The Disturbing, Unsolved Mystery Of The 'Charlie Chop-Off' Killer

The following article includes descriptions of sexual assault and violence.

New York City was a dangerous place in the 1970s. As noted by PBS's American Experience, at the time, the city was the victim of a huge decline in the local economy due to industrial decay, while New York faced social upheaval in the face of widespread unemployment, layoffs, and bankruptcy.

The 1970s was also the decade that heralded the horrifying "golden age of the serial murder," as it was named by crime historian Harold Schechter, a period of roughly three decades that saw a boom in the instance of mindless civilian attacks, per Rolling Stone. Though there is a litany of factors as to why so many serial killers emerged during this time — indeed, as to why they exist at all — experts have noted that many such killers were born and raised in wartimes, with many raised by participants in a war who returned home suffering from PTSD. It has also been hypothesized that the explosion in city populations allowed serial killers to come into contact with many strangers, to strike unexpectedly in a state of relative anonymity.

Though many serial killers are caught while active or, like the Golden State Killer, apprehended years later with advances in forensic technology, many murder cases remain frustratingly unresolved. One of these is the case of what has been named the "Charlie Chop-Off" murders, which occurred in New York in the early 1970s.

The gruesome 'Charlie Chop-Off' attacks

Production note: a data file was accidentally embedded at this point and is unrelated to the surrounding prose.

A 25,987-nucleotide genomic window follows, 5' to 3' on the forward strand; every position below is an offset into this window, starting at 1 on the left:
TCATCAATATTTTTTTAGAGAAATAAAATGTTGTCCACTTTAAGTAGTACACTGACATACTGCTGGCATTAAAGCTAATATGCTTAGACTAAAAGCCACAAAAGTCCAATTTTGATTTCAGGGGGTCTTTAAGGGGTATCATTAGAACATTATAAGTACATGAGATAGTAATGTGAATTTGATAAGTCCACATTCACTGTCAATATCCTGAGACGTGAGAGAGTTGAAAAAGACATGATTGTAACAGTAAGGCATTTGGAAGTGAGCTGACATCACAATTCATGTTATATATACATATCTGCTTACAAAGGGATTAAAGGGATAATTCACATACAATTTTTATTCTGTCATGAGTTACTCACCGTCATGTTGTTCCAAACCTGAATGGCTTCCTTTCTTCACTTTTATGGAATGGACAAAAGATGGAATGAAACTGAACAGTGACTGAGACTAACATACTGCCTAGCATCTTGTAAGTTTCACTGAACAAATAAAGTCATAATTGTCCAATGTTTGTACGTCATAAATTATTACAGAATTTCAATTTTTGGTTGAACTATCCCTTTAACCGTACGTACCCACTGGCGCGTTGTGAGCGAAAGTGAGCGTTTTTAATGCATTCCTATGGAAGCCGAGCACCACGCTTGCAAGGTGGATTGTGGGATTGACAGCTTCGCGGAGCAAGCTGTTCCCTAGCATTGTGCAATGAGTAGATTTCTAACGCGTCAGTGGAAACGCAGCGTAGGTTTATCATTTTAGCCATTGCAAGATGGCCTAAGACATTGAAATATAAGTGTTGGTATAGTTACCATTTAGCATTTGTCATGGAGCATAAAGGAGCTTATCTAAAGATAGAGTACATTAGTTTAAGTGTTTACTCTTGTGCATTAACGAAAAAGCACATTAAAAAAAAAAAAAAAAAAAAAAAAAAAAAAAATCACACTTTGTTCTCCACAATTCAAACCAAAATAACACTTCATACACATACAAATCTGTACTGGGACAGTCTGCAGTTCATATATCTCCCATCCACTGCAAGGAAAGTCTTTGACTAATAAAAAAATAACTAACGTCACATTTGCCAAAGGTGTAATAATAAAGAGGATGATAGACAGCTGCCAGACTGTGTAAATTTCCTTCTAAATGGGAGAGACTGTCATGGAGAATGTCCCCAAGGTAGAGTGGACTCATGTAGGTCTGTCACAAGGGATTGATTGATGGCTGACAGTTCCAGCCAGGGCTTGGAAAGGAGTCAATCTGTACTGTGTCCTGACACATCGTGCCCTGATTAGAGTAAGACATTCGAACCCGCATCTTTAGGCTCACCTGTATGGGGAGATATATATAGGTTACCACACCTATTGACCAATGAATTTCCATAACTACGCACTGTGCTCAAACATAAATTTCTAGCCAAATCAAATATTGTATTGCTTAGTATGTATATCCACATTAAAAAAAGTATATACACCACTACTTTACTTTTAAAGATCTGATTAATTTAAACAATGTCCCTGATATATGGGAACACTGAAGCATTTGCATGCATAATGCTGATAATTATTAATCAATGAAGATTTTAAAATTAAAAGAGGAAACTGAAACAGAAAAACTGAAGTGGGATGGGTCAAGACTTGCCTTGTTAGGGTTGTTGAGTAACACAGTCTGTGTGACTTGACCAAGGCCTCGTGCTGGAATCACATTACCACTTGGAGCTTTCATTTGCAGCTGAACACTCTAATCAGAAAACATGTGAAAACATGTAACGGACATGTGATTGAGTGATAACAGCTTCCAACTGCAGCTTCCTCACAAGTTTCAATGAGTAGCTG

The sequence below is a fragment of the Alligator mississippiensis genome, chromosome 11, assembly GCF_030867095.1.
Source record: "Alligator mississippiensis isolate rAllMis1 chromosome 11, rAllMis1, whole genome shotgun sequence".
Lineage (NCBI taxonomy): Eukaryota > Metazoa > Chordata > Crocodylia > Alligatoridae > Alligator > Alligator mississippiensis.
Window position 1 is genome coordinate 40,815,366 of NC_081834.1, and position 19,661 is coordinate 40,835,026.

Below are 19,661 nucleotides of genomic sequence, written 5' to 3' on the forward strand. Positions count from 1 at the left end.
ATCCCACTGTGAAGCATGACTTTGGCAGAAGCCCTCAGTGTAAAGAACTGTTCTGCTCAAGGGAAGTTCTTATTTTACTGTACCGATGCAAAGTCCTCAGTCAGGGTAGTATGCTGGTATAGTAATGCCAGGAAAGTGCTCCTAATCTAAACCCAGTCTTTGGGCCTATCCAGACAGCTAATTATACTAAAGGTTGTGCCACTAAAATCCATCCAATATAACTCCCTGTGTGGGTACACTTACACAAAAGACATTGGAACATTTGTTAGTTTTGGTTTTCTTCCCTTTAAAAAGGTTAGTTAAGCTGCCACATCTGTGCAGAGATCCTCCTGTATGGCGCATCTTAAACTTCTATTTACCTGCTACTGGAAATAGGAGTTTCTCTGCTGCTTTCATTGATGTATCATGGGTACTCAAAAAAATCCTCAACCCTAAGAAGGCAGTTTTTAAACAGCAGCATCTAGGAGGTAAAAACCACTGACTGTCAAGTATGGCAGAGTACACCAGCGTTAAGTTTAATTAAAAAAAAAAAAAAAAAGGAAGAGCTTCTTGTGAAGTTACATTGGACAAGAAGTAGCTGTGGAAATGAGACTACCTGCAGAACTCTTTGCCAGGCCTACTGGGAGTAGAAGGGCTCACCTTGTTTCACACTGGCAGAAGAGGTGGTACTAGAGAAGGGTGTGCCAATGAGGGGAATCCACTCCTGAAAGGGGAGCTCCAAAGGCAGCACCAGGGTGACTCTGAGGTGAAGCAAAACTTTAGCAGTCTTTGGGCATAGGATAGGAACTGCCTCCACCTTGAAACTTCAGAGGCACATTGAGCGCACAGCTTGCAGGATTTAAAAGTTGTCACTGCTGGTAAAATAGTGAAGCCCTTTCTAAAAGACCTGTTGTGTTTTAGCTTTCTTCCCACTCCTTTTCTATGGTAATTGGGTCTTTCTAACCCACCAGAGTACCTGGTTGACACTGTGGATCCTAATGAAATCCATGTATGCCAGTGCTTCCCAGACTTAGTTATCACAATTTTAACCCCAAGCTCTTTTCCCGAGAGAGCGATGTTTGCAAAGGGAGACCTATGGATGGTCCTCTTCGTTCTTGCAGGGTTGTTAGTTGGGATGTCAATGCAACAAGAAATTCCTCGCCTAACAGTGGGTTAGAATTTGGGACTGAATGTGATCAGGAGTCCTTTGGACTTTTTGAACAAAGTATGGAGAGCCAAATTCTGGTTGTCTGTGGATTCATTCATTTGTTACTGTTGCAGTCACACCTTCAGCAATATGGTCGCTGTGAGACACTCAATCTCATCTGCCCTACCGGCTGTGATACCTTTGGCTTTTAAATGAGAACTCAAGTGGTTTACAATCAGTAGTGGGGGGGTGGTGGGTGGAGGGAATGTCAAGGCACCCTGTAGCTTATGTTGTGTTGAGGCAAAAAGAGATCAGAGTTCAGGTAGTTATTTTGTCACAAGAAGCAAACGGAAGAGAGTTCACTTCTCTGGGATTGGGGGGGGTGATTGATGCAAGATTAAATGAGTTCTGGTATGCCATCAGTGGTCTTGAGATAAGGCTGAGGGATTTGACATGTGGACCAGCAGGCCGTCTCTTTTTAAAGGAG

"Charlie Chop-Off" was the nickname given to an identified man who targeted young Black and Puerto Rican boys in the streets of Manhattan, according to Crime Library. The first horrifying attack occurred on March 9, 1972, when the body of 8-year-old Douglas Owens was discovered on the roof of a building in Harlem. Owens had been stabbed multiple times and his genitals had been mutilated. Police interviewed members of Owens' family and other people who had known the boy, but no one was charged in relation to the disturbing murder.

The following month, another boy, who was 10 years old, was also brutally attacked. Though he survived the attack, during which he was raped and stabbed repeatedly, the boy's genitals had been dismembered and taken away by the attacker. Though the attacks were similar in many ways, Crime Library claims that the killer struck two more times before the police decided that the crimes were linked by a common perpetrator.

Who was responsible?

Another attack took place in October just six blocks away from the site where Douglas Owens' body was discovered, according to "The Encyclopedia of Serial Killers." This time, the assailant attacked the child, Steven Cropper with razor blades. Though he didn't target his genitals, police still believed the attacks were linked. Soon after, police apprehended their first real suspect, who, however, would never stand trial.

Erno Soto, a psychiatric patient who had escaped from Manhattan State Hospital on multiple occasions, was captured by police after he attempted to abduct a 9-year-old boy, but was stopped in the act by a group of locals, who restrained him and called the police. Soto confessed that he had been responsible for the razor attack, though was not identified in a line-up by one of his survivors.

"The Encyclopedia of Serial Killers" notes that the case of "Charlie Chop-Off" is still open, as Soto was deemed unfit to stand trial due to his mental state. He was returned to the hospital, and the attacks ceased following his detention.